Christopher Daughtry, a student at South Carolina’s Benedict College who was recently crowned Mr. Benedict and now serves as a mentor to many other students on campus, says it’s something he has witnessed himself.
“Sometimes I think it’s just being lazy,” Daughtry said. “Some of these guys just aren’t trying, but you see them partying all the time.”
By all means, Daughtry wasn’t “supposed” to be the academic success story he is today.
Growing up in a household with five other siblings, Daughtry is no stranger to financial struggles and the other adversities that many Black students face when pursuing an education.
The key, however, is having guidance and a mentor to help fight off the negative narratives that often leave Black students feeling defeated before their academic journey even begins.
Daughtry explained that as a mentor, he has to convince young Black students to stop thinking that academic success is impossible.
“I just think this narrative is problematic,” the New York native said. “Yes, we have to educate our young Black students on discrimination, but we also can’t create the message that it’s impossible to be successful unless someone else does something for you or that it’s OK to fail because the system was set up that way. No. It’s not OK to fail. No matter what challenges these people may have caused for you they didn’t take that book out your hands and they didn’t snatch you out the classroom, so as long as you’re there, in school, you have the ability to succeed.”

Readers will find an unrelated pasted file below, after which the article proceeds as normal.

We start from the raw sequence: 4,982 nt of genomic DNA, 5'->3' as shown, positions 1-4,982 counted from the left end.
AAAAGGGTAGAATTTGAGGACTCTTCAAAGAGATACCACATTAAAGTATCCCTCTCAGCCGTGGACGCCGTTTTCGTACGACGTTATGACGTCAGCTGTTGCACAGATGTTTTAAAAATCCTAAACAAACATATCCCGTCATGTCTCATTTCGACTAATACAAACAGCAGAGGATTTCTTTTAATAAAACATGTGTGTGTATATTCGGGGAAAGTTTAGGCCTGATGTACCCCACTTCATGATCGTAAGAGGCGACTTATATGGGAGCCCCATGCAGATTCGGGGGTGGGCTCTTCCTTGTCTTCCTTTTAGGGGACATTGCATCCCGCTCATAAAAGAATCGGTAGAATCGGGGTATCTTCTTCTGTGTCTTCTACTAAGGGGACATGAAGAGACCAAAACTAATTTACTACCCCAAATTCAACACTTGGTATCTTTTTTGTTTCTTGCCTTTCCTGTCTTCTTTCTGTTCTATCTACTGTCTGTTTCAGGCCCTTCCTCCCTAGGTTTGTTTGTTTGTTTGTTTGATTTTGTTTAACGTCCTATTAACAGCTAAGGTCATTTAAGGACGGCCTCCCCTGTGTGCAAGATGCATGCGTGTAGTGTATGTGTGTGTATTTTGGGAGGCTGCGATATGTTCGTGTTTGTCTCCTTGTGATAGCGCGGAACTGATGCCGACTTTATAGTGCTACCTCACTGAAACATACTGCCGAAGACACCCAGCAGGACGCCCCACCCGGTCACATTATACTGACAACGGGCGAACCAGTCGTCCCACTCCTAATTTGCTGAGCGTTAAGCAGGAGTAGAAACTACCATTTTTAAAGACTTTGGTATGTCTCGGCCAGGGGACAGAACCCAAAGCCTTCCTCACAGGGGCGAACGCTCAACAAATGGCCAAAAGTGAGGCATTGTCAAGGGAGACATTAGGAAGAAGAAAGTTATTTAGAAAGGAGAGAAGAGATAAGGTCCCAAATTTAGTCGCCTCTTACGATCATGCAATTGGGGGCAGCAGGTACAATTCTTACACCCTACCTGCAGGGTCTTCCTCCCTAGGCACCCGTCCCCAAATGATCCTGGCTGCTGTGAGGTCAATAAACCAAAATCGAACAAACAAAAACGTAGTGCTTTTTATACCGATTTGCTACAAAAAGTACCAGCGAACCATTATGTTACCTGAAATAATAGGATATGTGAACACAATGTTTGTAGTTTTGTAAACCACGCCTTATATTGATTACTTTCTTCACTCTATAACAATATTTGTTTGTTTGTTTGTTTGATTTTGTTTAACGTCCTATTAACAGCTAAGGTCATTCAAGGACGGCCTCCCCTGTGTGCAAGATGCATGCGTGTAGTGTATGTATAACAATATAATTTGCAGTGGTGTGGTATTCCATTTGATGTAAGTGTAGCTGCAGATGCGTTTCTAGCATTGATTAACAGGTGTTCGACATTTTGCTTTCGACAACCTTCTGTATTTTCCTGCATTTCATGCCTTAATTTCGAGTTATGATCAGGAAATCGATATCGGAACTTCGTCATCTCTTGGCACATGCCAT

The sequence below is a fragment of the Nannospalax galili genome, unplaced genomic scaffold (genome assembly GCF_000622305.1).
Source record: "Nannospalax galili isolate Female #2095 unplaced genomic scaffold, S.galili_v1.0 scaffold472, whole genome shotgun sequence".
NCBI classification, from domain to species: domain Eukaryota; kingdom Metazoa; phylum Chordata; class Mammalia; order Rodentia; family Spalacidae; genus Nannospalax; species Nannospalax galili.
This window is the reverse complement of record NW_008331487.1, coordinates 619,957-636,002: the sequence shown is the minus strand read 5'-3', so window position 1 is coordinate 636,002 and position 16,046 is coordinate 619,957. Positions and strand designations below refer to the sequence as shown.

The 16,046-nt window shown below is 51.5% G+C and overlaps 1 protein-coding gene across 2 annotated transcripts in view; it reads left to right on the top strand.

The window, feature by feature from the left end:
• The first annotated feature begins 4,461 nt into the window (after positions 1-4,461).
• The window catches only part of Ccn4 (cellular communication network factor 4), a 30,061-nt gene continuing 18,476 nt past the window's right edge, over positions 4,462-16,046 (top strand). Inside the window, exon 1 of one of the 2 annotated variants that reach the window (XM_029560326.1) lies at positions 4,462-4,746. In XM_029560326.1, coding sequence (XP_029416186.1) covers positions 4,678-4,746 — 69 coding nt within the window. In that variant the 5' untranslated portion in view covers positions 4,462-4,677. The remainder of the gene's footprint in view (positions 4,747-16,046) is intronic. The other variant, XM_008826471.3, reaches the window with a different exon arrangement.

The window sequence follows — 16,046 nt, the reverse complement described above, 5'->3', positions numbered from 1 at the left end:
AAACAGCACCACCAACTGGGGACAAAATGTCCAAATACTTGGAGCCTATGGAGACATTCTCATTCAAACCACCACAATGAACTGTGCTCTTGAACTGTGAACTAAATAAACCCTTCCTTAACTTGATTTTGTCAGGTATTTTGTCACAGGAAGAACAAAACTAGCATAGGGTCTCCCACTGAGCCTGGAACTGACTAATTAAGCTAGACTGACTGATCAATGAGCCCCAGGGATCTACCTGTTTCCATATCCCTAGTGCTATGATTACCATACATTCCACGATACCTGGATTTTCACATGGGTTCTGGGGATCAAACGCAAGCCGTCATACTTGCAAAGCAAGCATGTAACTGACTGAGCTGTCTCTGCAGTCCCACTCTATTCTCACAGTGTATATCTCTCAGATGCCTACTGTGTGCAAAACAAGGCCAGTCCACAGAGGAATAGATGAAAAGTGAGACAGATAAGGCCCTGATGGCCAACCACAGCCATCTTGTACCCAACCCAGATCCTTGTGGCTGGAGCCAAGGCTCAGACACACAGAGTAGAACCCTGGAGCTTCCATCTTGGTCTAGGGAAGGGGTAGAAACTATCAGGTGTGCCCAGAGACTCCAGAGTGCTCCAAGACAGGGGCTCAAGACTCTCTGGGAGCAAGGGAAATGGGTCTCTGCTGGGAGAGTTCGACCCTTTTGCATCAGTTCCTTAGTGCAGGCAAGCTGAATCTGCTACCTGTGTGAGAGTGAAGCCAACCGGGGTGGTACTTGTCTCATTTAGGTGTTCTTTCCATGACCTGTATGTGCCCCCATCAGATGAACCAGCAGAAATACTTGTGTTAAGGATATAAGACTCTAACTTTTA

That ability to succeed is enhanced with the presence of mentors who can relate to Black students and an environment where these students feel comfortable and encouraged to thrive.
“Schools play a major role in providing educational information, helping students take advantage of educational opportunities, and preparing students for success in postsecondary education and the workplace,” an ACT Policy Report explained. “Strong school relationships can increase students’ educational expectations and postsecondary participation.”